Hello! My name is Ben.
Anna told me I could write whatever I want on here, so I hope you find my, “Top 50 Dad Jokes,” list insightful and worthwhile.
In all seriousness, thank you, Anna, for inviting me to be your guest here. I remember listening to you tell me your vision for this blog the last time I was down in Nashville. I’m so glad you made it. It’s been a pleasure to read, and I’m honored that you thought of me to contribute.
With that, here’s a story:
A few months ago, my dentist told me that she wanted to publish a paper about my teeth.
I said, “Okay. That will be $1,200. Who do I send the bill to?”
Just kidding. But I was sure thinking it! Maybe I would have said it had there not been an uncomfortable amount of metal instruments poking around the inside of my mouth. Let's be real though, having someone tell you they could write about your dental deficiencies in a scientific journal is not exciting news.
Fast forward to a few weeks ago. I’m in the same seat for another check-up. In the middle of having my gums nearly scraped off by a large needle, the front-office lady pokes her head into the room to inform me that I’m no longer covered on my parent's insurance (i.e. I’m about to pay WAY too much money for someone to brush my teeth with a fancy toothbrush). I'm self-employed, so relying on the parents for insurance is key for me in this stage of life. I start panicking while she advises me to "call your mother, and figure that out,” then walks out of the room.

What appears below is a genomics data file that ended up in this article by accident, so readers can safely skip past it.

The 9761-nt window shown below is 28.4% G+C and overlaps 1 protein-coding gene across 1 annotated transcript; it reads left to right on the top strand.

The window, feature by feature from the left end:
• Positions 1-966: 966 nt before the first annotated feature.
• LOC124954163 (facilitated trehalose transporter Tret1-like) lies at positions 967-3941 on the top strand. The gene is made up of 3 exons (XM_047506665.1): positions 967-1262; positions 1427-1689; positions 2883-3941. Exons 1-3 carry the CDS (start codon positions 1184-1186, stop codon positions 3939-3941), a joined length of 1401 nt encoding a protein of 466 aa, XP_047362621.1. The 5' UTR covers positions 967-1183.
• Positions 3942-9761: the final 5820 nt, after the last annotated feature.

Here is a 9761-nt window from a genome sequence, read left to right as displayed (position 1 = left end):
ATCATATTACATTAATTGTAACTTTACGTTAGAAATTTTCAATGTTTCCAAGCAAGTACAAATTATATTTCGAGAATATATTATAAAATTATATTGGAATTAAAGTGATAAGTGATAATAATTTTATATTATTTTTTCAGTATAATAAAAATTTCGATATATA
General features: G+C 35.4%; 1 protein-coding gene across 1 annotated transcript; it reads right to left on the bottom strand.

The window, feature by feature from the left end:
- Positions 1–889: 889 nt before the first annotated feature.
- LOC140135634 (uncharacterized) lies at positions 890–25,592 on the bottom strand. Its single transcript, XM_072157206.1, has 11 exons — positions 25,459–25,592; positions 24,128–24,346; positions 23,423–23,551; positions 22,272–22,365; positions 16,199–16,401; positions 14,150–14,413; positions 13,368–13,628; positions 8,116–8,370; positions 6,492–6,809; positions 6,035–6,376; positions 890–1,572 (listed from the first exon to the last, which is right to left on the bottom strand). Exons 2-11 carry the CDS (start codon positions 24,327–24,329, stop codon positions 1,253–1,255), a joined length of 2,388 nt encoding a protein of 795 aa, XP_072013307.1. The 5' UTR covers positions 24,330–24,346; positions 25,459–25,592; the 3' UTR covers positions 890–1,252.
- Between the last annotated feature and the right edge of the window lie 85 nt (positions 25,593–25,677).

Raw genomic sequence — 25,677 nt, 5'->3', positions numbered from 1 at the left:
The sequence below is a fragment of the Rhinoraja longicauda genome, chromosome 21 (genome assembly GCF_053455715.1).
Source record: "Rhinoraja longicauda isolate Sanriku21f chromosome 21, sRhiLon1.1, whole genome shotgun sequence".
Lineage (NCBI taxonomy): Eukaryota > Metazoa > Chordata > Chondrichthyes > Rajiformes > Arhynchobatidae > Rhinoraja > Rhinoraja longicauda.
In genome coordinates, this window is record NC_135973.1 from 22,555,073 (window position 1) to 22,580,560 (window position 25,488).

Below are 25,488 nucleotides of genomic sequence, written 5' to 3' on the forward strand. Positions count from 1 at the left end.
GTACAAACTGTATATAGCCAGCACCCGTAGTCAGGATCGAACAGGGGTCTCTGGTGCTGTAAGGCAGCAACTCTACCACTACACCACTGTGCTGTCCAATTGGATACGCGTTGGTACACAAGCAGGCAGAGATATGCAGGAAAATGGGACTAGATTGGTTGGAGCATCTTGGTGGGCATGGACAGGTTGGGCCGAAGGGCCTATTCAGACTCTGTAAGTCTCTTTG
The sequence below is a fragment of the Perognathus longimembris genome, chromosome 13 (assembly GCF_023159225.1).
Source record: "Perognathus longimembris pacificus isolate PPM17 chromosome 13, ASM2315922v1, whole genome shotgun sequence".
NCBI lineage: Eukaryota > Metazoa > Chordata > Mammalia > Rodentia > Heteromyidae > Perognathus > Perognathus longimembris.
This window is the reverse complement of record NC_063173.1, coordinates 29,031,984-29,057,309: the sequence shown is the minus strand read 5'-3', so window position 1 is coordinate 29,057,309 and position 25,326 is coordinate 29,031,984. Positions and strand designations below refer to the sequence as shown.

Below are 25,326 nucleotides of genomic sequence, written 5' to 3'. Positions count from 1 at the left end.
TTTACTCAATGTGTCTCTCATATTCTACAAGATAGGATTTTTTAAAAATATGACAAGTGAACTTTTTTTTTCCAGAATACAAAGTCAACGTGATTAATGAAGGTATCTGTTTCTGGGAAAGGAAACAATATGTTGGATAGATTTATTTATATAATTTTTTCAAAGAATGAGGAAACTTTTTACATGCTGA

Adult life: call your mother, and figure that out.
My dentist wasn't intrigued by my chompers because they were crooked or anything. I actually didn't even need braces as a kid (you're welcome, mom and dad!). The problem was that I grit my teeth. Even better, I apparently grit my teeth in a way that they've never seen before. Wow. What can I say? Gotta love feeling unique.
I really did not need an uninsured dentist appointment to tell me that I grit my teeth. I know I do it, and I know why, too.
I recently finished reading The Sacred Journey, by Frederick Buechner. It’s a fairly short memoir about the theologian’s early life. In the book, he paints a portrait of his Grandma Buechner, describing her as a tough German woman with, “Little patience with weakness, softness, sickness. Even gentleness made her uncomfortable...” Now, this could probably be seen as the antithesis of what it means to be a grandmother, but his went through a lot of tragedy in her life, including losing her son to suicide. But even at her lowest points, she would not break down and show her pain. Rather, she sat in her chair by the window and "stared her doom right in the face." He truly loved and respected his grandmother for doing the best with what she had, but later in the book, Buechner reflects on the poignant truth behind her indomitable approach to living:
"But when it comes to putting broken lives back together — when it comes, in religious terms, to the saving of souls— the human best tends to be at odds with the holy best. To do for yourself the best that you have in you to do— to grit your teeth and clench your fists in order to survive the world at its harshest and worst— is, by that very act, to be unable to let something be done for you and in you that is more wonderful still. The trouble with steeling yourself against the harshness of reality is that the same steel that secures your life against being destroyed secures your life also against being opened up and transformed by the holy power that life itself comes from. You can survive on your own. You can grow strong on your own. You can even prevail on your own. But you cannot become human on your own."